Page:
-- Tom H
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[snip]

See that ? "Mechanically and electrically secure without solder." That means that the connection may not depend on the solder.
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wrote:

I think this points out that you must NOT rely on the solder. You must first do the job first then add the solder second.
Which leads me to the question, after you mechanically and electrically secured your connection, why would you add solder? Where is this a good practice?
Thank you,

Tom @ www.URLBee.com
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First off you can attach a stranded wire to a solid wire inside a wire nut just fine. If the wire nut is sized for 2 or 3 connectors I will usually wrap the stranded around the solid from top to bottom and then kind of flip the end over the top before twisting on the wire nut.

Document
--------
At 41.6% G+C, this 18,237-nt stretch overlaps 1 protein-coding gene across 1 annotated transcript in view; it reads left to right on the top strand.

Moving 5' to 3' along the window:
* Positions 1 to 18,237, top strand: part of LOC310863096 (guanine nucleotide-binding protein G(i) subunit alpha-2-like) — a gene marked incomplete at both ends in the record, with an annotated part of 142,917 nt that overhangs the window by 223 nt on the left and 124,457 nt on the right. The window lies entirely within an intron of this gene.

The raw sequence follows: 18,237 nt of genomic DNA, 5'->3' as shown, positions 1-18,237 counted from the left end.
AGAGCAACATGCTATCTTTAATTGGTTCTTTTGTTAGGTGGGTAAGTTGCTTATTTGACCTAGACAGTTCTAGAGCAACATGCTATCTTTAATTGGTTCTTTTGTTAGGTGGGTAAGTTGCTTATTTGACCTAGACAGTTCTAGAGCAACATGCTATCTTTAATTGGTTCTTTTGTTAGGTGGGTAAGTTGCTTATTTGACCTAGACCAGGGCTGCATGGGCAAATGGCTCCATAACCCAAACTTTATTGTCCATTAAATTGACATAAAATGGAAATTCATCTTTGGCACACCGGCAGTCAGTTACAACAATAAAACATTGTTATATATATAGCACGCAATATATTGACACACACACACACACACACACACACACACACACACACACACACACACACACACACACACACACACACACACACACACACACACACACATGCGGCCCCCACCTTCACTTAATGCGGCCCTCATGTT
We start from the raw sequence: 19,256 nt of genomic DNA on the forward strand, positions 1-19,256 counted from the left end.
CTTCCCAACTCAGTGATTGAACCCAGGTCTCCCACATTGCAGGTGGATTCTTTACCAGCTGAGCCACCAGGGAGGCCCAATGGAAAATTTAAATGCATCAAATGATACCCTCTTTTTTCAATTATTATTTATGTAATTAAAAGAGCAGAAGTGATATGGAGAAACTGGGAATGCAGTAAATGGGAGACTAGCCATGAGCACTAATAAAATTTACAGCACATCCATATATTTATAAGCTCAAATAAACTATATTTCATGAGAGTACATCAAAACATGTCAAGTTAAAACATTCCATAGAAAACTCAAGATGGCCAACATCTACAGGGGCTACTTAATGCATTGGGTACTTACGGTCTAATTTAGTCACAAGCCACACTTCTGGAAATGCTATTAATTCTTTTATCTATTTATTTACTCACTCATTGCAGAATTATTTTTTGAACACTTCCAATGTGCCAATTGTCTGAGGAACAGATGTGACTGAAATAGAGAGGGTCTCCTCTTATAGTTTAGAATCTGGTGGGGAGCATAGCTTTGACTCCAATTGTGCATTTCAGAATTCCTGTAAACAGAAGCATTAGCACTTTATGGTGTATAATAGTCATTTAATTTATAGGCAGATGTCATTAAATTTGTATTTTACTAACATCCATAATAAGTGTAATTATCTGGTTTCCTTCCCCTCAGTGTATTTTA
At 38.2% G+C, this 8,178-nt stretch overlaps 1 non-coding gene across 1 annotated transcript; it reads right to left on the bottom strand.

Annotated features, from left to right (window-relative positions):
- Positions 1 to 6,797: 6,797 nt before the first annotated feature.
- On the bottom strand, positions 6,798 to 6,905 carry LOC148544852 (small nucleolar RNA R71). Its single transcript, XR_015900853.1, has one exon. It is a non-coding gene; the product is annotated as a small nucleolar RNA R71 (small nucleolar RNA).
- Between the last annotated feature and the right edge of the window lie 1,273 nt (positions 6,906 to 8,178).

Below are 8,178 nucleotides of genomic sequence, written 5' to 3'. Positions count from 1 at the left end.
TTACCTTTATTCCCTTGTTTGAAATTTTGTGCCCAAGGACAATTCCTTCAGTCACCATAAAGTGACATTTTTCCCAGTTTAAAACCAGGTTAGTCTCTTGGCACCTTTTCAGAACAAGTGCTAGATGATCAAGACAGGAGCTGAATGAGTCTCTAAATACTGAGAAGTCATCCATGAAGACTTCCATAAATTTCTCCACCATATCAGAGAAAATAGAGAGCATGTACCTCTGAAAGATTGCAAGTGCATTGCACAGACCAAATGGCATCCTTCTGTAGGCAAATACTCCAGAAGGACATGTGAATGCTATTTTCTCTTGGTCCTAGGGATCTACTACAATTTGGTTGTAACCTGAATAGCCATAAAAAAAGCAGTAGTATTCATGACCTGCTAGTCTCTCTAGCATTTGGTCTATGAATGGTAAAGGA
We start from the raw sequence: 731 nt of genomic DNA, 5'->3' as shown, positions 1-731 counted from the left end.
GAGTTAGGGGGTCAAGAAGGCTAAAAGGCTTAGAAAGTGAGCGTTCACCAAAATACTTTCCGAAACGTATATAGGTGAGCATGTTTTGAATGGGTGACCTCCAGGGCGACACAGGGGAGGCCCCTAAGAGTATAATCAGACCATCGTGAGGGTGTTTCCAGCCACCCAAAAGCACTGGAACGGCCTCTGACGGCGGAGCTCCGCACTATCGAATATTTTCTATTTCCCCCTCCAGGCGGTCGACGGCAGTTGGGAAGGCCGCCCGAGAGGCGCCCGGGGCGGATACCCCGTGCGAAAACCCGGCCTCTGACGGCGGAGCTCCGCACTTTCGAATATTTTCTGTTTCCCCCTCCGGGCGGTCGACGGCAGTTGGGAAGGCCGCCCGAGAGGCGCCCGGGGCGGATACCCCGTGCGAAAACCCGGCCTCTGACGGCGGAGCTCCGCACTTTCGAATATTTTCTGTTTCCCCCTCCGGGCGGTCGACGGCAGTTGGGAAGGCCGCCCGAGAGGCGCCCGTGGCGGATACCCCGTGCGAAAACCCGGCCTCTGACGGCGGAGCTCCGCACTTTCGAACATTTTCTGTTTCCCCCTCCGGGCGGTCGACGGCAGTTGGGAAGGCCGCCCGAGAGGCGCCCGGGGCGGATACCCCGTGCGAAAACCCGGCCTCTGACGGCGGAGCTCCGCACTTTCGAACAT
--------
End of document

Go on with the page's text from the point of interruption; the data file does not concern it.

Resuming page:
To test take a scrap of each assemble and see how hard you have to pull to obtain a failure. If it is easy then you are using too large of a wire nut or you did some thing wrong.
If you need to pull real hard then the wire nut is doing its job.
I interpret the phrase mechanically and electrically secured to mean you twist the wires together rather than laying them side by side to solder them. It might have a different meaning if you were dealing with some heavy cable or something.
--

Roger Shoaf

About the time I had mastered getting the toothpaste back in the tube, then
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Give that man a cigar, we have a winner. That is what they mean. If you wrap a stranded around a solid a couple times and solder it you will break the wire before the joint fails.
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wrap a

wire
The same is true for a properly installed wire nut without the solder also.
--

Roger Shoaf

About the time I had mastered getting the toothpaste back in the tube, then